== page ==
In classical psychoanalysis, the investment of psychic energy in a person or object connected with the gratification of instincts is referred to as cathexis.

The English word cathexisa replaces the German besetzung, and it is derived from the Greek word for I occupy. Through the process of cathexis, which Sigmund Freud saw as analogous to the channeling of an electrical charge, the psychic energy of the id is bound to a selection of objects. An infant's earliest cathected objects are his mother's breasts, his own mouth, and the process of sucking.

When a cathected object becomes a source of conflict, as parents do during the Oedipal stage, anticathexes redirect all thoughts about the object to the unconscious in order to relieve anxiety. Cathexes are believed to originate in the id, whereas anti-cathexes are formed by the ego and the superego.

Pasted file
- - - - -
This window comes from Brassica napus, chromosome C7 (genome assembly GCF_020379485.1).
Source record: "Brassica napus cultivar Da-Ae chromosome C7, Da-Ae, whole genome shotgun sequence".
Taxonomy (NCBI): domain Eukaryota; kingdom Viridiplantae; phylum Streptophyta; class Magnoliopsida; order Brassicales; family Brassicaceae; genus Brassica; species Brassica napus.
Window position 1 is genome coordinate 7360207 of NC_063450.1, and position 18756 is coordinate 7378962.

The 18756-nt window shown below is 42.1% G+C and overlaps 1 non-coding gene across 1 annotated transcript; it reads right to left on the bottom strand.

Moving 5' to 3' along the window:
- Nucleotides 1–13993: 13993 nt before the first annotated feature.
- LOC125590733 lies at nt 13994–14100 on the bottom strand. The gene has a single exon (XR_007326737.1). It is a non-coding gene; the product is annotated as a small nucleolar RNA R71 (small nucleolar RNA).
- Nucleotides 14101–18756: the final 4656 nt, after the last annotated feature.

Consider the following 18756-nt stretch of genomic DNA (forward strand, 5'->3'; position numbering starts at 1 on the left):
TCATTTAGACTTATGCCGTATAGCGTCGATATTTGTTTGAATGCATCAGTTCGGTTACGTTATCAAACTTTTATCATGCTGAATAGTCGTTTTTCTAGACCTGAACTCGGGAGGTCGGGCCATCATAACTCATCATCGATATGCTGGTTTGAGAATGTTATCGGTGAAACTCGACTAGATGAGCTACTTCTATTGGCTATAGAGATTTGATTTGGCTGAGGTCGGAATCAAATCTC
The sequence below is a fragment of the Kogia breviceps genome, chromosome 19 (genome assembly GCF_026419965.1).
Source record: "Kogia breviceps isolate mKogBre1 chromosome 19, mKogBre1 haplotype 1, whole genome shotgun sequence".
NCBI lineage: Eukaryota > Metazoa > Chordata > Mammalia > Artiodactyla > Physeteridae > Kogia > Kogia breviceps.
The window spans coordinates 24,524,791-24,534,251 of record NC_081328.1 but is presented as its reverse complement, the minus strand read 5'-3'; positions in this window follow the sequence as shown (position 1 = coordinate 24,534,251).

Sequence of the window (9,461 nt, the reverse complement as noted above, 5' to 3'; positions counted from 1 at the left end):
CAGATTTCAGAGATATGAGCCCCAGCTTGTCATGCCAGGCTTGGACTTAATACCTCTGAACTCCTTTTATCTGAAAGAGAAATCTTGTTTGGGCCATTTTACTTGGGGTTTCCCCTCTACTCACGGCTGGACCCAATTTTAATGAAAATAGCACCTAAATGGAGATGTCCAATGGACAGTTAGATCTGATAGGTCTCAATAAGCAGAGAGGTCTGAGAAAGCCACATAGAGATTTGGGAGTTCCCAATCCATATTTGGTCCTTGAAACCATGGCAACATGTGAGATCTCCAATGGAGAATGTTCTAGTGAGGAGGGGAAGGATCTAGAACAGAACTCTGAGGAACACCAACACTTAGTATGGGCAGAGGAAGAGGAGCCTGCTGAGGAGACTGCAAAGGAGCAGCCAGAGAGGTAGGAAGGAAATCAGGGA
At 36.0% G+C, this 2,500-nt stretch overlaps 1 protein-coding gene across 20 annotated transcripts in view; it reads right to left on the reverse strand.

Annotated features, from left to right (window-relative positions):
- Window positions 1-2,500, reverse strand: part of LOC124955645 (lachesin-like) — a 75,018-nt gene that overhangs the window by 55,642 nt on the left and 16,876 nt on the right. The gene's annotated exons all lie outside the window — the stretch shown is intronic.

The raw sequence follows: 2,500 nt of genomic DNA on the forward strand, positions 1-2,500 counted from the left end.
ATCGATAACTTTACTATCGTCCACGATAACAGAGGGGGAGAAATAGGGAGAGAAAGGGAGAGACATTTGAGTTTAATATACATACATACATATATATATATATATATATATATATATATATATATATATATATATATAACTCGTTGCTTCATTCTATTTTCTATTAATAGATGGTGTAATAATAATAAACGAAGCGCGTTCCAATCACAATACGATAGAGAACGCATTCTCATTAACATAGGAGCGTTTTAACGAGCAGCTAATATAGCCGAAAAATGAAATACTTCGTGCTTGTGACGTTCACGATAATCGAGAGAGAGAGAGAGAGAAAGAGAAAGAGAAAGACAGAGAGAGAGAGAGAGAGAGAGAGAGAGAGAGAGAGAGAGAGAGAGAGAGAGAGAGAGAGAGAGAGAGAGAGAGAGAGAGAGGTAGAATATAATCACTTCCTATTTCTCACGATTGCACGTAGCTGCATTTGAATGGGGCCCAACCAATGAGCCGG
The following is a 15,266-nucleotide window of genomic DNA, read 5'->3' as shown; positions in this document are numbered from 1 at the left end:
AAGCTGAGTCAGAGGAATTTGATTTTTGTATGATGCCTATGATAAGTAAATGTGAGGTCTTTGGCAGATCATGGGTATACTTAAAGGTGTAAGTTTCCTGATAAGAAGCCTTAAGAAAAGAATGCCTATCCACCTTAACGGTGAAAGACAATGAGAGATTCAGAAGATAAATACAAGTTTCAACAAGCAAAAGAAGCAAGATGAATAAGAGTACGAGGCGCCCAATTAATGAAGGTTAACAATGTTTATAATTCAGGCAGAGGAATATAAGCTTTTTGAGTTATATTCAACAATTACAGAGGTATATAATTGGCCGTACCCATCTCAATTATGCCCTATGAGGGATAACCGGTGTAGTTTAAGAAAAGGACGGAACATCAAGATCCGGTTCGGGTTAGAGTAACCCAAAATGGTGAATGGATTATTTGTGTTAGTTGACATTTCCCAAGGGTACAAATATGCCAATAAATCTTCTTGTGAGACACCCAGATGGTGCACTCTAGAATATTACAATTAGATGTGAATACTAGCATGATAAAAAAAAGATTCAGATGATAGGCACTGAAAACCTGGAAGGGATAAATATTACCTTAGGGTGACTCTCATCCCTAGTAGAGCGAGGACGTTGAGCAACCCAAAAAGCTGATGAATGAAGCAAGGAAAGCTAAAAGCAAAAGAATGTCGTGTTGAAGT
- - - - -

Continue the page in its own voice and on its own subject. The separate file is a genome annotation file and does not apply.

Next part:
Freud believed that most personality processes are regulated by cathexes and anti-cathexes. He believed anti-cathexes to represent an internal form of frustration, paralleling the external frustration of instincts resulting from environmental factors over which one has no control. In the case of anti-cathexis, this frustration is generated internally by the individual's psychic mechanisms. It cannot, however, occur until the person has already experienced external frustration, typically in the form of parental discipline. Having been subjected to external controls, one becomes able to develop inner ones.

Cathexes are involved in the repression of undesired memories, which can be recalled either by weakening the anti-cathexis or strengthening the cathexis. Either process is difficult and may be facilitated by the use of psychoanalytic techniques such as hypnosis, free association, and the interpretation of dreams.

See also Catharsis ; Free association ; Freud, Sigmund; Hypnosis .



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(MLA 8th Edition)